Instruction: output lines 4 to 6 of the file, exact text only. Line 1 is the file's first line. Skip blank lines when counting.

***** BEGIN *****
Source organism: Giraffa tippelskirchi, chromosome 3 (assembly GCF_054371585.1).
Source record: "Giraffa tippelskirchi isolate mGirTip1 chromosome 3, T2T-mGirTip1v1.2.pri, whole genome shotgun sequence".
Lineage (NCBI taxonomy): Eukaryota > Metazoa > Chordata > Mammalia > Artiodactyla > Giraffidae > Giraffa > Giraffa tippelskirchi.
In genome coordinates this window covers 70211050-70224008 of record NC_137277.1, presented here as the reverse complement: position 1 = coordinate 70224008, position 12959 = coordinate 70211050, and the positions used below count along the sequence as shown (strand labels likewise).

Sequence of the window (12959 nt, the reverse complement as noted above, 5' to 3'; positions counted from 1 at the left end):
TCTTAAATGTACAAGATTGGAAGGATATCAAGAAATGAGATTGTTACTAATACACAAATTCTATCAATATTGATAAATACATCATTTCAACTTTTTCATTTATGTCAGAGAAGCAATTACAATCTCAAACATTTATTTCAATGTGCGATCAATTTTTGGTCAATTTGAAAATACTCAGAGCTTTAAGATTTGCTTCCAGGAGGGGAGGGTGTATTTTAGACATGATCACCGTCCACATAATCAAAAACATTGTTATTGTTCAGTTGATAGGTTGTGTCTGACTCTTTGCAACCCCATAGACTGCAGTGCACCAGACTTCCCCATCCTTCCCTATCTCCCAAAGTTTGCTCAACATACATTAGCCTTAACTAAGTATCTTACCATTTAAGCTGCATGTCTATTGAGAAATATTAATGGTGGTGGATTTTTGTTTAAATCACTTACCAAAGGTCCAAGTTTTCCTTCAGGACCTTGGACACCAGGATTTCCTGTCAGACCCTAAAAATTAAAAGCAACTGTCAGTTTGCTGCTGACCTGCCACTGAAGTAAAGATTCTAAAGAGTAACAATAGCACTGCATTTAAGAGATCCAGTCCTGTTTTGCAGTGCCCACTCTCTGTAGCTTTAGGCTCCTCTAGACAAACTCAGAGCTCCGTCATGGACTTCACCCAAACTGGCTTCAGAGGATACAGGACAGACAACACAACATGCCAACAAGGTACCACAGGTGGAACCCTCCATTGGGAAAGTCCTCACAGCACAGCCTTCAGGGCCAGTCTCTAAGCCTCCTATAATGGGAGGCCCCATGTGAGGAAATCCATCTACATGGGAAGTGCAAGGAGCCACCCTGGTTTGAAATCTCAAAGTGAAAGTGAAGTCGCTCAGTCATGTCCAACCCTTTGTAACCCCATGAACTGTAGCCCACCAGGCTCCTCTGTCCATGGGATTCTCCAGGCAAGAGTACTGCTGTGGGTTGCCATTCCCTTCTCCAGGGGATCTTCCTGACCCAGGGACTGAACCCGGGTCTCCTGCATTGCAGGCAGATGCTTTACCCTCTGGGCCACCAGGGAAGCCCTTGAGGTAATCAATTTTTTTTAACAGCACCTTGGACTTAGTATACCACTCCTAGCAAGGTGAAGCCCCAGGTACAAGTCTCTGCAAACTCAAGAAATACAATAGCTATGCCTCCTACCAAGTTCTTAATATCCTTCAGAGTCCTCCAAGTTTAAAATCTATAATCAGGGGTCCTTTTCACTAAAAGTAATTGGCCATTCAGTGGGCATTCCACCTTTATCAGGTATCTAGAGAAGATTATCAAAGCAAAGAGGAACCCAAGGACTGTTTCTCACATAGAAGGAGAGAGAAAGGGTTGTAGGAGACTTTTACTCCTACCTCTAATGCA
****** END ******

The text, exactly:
In genome coordinates this window covers 70211050-70224008 of record NC_137277.1, presented here as the reverse complement: position 1 = coordinate 70224008, position 12959 = coordinate 70211050, and the positions used below count along the sequence as shown (strand labels likewise).

Sequence of the window (12959 nt, the reverse complement as noted above, 5' to 3'; positions counted from 1 at the left end):
TCTTAAATGTACAAGATTGGAAGGATATCAAGAAATGAGATTGTTACTAATACACAAATTCTATCAATATTGATAAATACATCATTTCAACTTTTTCATTTATGTCAGAGAAGCAATTACAATCTCAAACATTTATTTCAATGTGCGATCAATTTTTGGTCAATTTGAAAATACTCAGAGCTTTAAGATTTGCTTCCAGGAGGGGAGGGTGTATTTTAGACATGATCACCGTCCACATAATCAAAAACATTGTTATTGTTCAGTTGATAGGTTGTGTCTGACTCTTTGCAACCCCATAGACTGCAGTGCACCAGACTTCCCCATCCTTCCCTATCTCCCAAAGTTTGCTCAACATACATTAGCCTTAACTAAGTATCTTACCATTTAAGCTGCATGTCTATTGAGAAATATTAATGGTGGTGGATTTTTGTTTAAATCACTTACCAAAGGTCCAAGTTTTCCTTCAGGACCTTGGACACCAGGATTTCCTGTCAGACCCTAAAAATTAAAAGCAACTGTCAGTTTGCTGCTGACCTGCCACTGAAGTAAAGATTCTAAAGAGTAACAATAGCACTGCATTTAAGAGATCCAGTCCTGTTTTGCAGTGCCCACTCTCTGTAGCTTTAGGCTCCTCTAGACAAACTCAGAGCTCCGTCATGGACTTCACCCAAACTGGCTTCAGAGGATACAGGACAGACAACACAACATGCCAACAAGGTACCACAGGTGGAACCCTCCATTGGGAAAGTCCTCACAGCACAGCCTTCAGGGCCAGTCTCTAAGCCTCCTATAATGGGAGGCCCCATGTGAGGAAATCCATCTACATGGGAAGTGCAAGGAGCCACCCTGGTTTGAAATCTCAAAGTGAAAGTGAAGTCGCTCAGTCATGTCCAACCCTTTGTAACCCCATGAACTGTAGCCCACCAGGCTCCTCTGTCCATGGGATTCTCCAGGCAAGAGTACTGCTGTGGGTTGCCATTCCCTTCTCCAGGGGATCTTCCTGACCCAGGGACTGAACCCGGGTCTCCTGCATTGCAGGCAGATGCTTTACCCTCTGGGCCACCAGGGAAGCCCTTGAGGTAATCAATTTTTTTTAACAGCACCTTGGACTTAGTATACCACTCCTAGCAAGGTGAAGCCCCAGGTACAAGTCTCTGCAAACTCAAGAAATACAATAGCTATGCCTCCTACCAAGTTCTTAATATCCTTCAGAGTCCTCCAAGTTTAAAATCTATAATCAGGGGTCCTTTTCACTAAAAGTAATTGGCCATTCAGTGGGCATTCCACCTTTATCAGGTATCTAGAGAAGATTATCAAAGCAAAGAGGAACCCAAGGACTGTTTCTCACATAGAAGGAGAGAGAAAGGGTTGTAGGAGACTTTTACTCCTACCTCTAATGCA